Reading and writing are time consuming and students really can’t fake their way through the process. I am very very good at what I do, just put my name in a search engine and read about me. I can help those who are committed to improve their writing and critical thinking skills. Some students come to English 201 and English 1A underprepared. This is only a problem when said students refuse to put the extra effort into the class needed to bring their skill level up. I cannot write student papers for students. I wrote this seven page letter without notes in two hours and could have gone one for longer. I love academic engagement. I love talking to people who have prepared themselves by doing their research and have formulated ideas on a topic we are about to discuss. I am not easily bored or discouraged, but the success of the class depends on the kind of students we have in the course. Last semester, students in more than one class didn’t read the books and so in class we were limited in our discussions. In one class I dropped all the English 201B students.

Students who come to class late without their readings and homework are headed for failure. I hope everyone seated here is serious and plans to be around in May for that A or B or C or CR (edit). Some students are starting their college careers this semester, others need this course to graduate (smile).

Again, if you need a drill sergeant, I am not the one. I don’t lock doors. I am pleasant. I don’t yell or scream. I treat my students as adults and expect them to handle their business and be in class on time and alert and prepared each meeting. I expect students to communicate with me in advance if there is any problem re: assignment due dates. I expect students to not make excuses for themselves, rather be responsible, get their children to school before class time, to make appointments outside class time, to eat breakfast before class, lunch after class.

I am not easy, but I am good and you will learn how to write better than you do presently. For students who were in Honors English in high school, you don’t have to take English 201 and I think you can challenge English 1A; check this with you counselor. For former students, you might find the journey through Stewart Pidd again boring, I am perfectly fine if you drop this class for another. I found last semester that students in all my classes who didn’t do a Pidd refresher, had problems with simple essay structure and of course with the grammar associated with this.

What else? I am time challenged, so if I can be at the college early then you can be on time too. I encourage students to take advantage of college life, clubs and certainly support services such as the academic labs: Writing, ESL, Math, and Accounting—all located in the LRC or Learning Resource Center, the “L” building. The library is on the first floor. If this is your first semester take College Success, a three unit course.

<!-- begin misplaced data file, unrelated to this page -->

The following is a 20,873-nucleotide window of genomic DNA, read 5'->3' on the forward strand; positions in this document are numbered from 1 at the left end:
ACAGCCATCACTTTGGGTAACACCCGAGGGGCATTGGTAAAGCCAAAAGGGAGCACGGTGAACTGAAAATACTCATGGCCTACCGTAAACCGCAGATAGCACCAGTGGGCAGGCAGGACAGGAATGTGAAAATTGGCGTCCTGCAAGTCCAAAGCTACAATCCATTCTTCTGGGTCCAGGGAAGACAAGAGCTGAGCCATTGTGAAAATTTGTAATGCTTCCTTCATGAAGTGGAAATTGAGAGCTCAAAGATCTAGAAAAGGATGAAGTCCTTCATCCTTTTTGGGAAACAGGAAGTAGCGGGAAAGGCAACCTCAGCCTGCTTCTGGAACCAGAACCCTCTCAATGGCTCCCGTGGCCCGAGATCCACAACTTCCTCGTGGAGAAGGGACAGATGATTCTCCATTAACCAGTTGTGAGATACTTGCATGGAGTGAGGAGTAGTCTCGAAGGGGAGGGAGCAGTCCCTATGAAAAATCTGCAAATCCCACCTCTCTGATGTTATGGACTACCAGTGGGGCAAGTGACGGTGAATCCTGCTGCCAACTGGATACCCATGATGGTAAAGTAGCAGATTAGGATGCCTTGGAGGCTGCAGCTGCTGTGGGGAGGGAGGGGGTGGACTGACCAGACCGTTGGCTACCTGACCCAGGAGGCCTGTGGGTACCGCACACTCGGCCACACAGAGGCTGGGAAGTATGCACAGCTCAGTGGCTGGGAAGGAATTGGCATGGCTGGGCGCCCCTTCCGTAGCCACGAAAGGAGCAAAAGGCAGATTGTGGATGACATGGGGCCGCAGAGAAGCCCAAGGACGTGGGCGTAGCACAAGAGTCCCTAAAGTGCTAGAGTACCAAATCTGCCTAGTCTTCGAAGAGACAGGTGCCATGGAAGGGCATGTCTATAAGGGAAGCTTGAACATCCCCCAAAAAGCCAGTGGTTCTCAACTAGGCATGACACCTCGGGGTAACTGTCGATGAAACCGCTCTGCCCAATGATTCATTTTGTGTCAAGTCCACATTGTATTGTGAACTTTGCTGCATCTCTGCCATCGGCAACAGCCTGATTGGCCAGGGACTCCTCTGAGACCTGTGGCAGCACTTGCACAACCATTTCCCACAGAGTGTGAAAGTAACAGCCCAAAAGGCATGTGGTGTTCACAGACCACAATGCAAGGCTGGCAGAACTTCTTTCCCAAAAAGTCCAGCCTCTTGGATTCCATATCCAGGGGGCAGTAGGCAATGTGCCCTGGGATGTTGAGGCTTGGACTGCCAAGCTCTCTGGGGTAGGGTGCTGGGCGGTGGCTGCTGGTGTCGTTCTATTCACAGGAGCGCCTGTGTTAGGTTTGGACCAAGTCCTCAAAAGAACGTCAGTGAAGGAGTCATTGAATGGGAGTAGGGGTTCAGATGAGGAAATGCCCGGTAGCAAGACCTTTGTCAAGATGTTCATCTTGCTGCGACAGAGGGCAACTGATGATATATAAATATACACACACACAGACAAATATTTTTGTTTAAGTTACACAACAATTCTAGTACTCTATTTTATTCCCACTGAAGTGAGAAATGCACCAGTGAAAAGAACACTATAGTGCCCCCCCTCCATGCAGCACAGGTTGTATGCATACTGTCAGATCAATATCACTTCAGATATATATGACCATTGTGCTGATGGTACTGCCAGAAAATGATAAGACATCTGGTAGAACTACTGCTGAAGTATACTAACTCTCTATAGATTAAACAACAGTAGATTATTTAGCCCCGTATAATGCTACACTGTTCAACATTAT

Audio books are also an option. You can put the book in a listening device and listen to it as you work, so don’t overlook this option—you also need a physical copy for in-class discussions. I am talking about the three books on friendship. I don’t know how one takes notes or annotates when you listen to a book, but I’ll leave that for you to work out.

Good Luck and don’t forget to visit my office hour at least three times this semester: the first month, before or just after midterm and then week 16-17 before finals. More on office hours in the syllabus. We don’t have a sitting final. Student finals are an electronic portfolio. Visit (English 201) and (English 1A).

I will post notes from class lectures and homework there. This letter is posted there already and the syllabus. The assignment for the syllabus is to be posted there. We will meet once a week in an electronic classroom. We will also have a visit to the library for an orientation in February.

I like themes and so we will have an assignment and presentation on love to tie into Valentine’s Day and something on the anniversary of the War in Iraq and Afghanistan in March, not to mention International Women’s Day. There will be college activities next month, February, each Tuesday from 12 noon to 1 PM. If students attend they can have credit for that attendance if they write a short, 250 word response about the event. It is the College of Alameda’s 40th Anniversary year, so there will probably be many special events. If any student goes to any event at the college, said student will get class credit for attending if he or she writes something and turns it in. Email is fine, after a face to face discussion. Keep track of your extra credit assignments.

Textbook Recap:
Pollitt, Gary. Craig Baker. Stewart Pidd Hates English: Grammar, Punctuation, and Writing Exercises. Second Edition. California: Attack the Text Publishing, 2008. ISBN: 13: 978-0-9755923-4-2

Kristof, Nicholas D., and Sheryl WuDunn. Half the Sky: Turning Oppression into Opportunity for Women Worldwide. New York: Alfred A. Knopf, 2009.

I’ll have the bookstore get copies of The Pact by Drs. Sampson Davis, George Jenkins, and Rameck Hunt with Lisa Frazier Page, Kite Runner by Khaled Hosseini, and Sula by Toni Morrison, after we do a count and see who might want to read these selections. All the books are in the public library, perhaps even Peralta sister colleges, if not COA, Laney, Berkeley City or Merritt. If money is an issue use the public and institutional lending libraries for the books. Do not wait to the last minute to get the books. Several copies of Pidd are on reserve at the College of Alameda library. The book doesn’t circulate but there are about five copies on reserve.

Students need to choose a book by a woman author or about a woman, who lives here in the San Francisco Bay Area. Biographies and autobiographies are great. If you want to read a novel, let me see it first. Students will have a paper and a presentation based on the book. Choose one now and when we finish Half the Sky you can start reading it. The presentation and paper will be due in April.

I will give students more detailed essay assignments for each of the four essays: Half the Sky, Friendship or midterm, student selection, social entrepreneur.

Students also need a dictionary. I recommend: The American Heritage Dictionary. Fourth Edition.

Peace and Blessings,

Ms. Wanda Sabir, English Professor,
College of Alameda, Spring 2011